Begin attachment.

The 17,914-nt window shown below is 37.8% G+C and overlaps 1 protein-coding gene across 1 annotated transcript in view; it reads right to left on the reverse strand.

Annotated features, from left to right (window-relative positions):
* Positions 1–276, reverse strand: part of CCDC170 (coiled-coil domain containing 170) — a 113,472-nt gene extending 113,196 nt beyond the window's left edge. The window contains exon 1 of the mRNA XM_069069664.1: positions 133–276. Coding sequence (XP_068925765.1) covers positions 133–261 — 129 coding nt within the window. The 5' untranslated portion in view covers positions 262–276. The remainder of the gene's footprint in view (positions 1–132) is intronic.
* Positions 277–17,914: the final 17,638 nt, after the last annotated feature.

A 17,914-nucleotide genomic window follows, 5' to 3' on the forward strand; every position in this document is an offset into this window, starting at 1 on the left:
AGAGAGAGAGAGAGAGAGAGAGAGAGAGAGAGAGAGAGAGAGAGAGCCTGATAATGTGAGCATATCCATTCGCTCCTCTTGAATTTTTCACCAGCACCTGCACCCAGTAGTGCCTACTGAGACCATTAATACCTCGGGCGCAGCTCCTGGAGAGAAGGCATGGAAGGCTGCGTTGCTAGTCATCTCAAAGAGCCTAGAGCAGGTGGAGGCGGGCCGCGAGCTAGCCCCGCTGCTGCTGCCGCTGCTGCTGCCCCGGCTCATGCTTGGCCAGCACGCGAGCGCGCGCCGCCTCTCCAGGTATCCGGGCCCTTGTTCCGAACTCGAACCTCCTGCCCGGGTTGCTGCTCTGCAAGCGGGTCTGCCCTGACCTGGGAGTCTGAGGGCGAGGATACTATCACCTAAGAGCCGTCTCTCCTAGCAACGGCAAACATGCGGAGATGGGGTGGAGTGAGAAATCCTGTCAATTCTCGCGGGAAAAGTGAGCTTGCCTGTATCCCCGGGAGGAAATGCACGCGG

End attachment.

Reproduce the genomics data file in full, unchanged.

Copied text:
The 17,914-nt window shown below is 37.8% G+C and overlaps 1 protein-coding gene across 1 annotated transcript in view; it reads right to left on the reverse strand.

Annotated features, from left to right (window-relative positions):
* Positions 1–276, reverse strand: part of CCDC170 (coiled-coil domain containing 170) — a 113,472-nt gene extending 113,196 nt beyond the window's left edge. The window contains exon 1 of the mRNA XM_069069664.1: positions 133–276. Coding sequence (XP_068925765.1) covers positions 133–261 — 129 coding nt within the window. The 5' untranslated portion in view covers positions 262–276. The remainder of the gene's footprint in view (positions 1–132) is intronic.
* Positions 277–17,914: the final 17,638 nt, after the last annotated feature.

A 17,914-nucleotide genomic window follows, 5' to 3' on the forward strand; every position in this document is an offset into this window, starting at 1 on the left:
AGAGAGAGAGAGAGAGAGAGAGAGAGAGAGAGAGAGAGAGAGAGAGCCTGATAATGTGAGCATATCCATTCGCTCCTCTTGAATTTTTCACCAGCACCTGCACCCAGTAGTGCCTACTGAGACCATTAATACCTCGGGCGCAGCTCCTGGAGAGAAGGCATGGAAGGCTGCGTTGCTAGTCATCTCAAAGAGCCTAGAGCAGGTGGAGGCGGGCCGCGAGCTAGCCCCGCTGCTGCTGCCGCTGCTGCTGCCCCGGCTCATGCTTGGCCAGCACGCGAGCGCGCGCCGCCTCTCCAGGTATCCGGGCCCTTGTTCCGAACTCGAACCTCCTGCCCGGGTTGCTGCTCTGCAAGCGGGTCTGCCCTGACCTGGGAGTCTGAGGGCGAGGATACTATCACCTAAGAGCCGTCTCTCCTAGCAACGGCAAACATGCGGAGATGGGGTGGAGTGAGAAATCCTGTCAATTCTCGCGGGAAAAGTGAGCTTGCCTGTATCCCCGGGAGGAAATGCACGCGG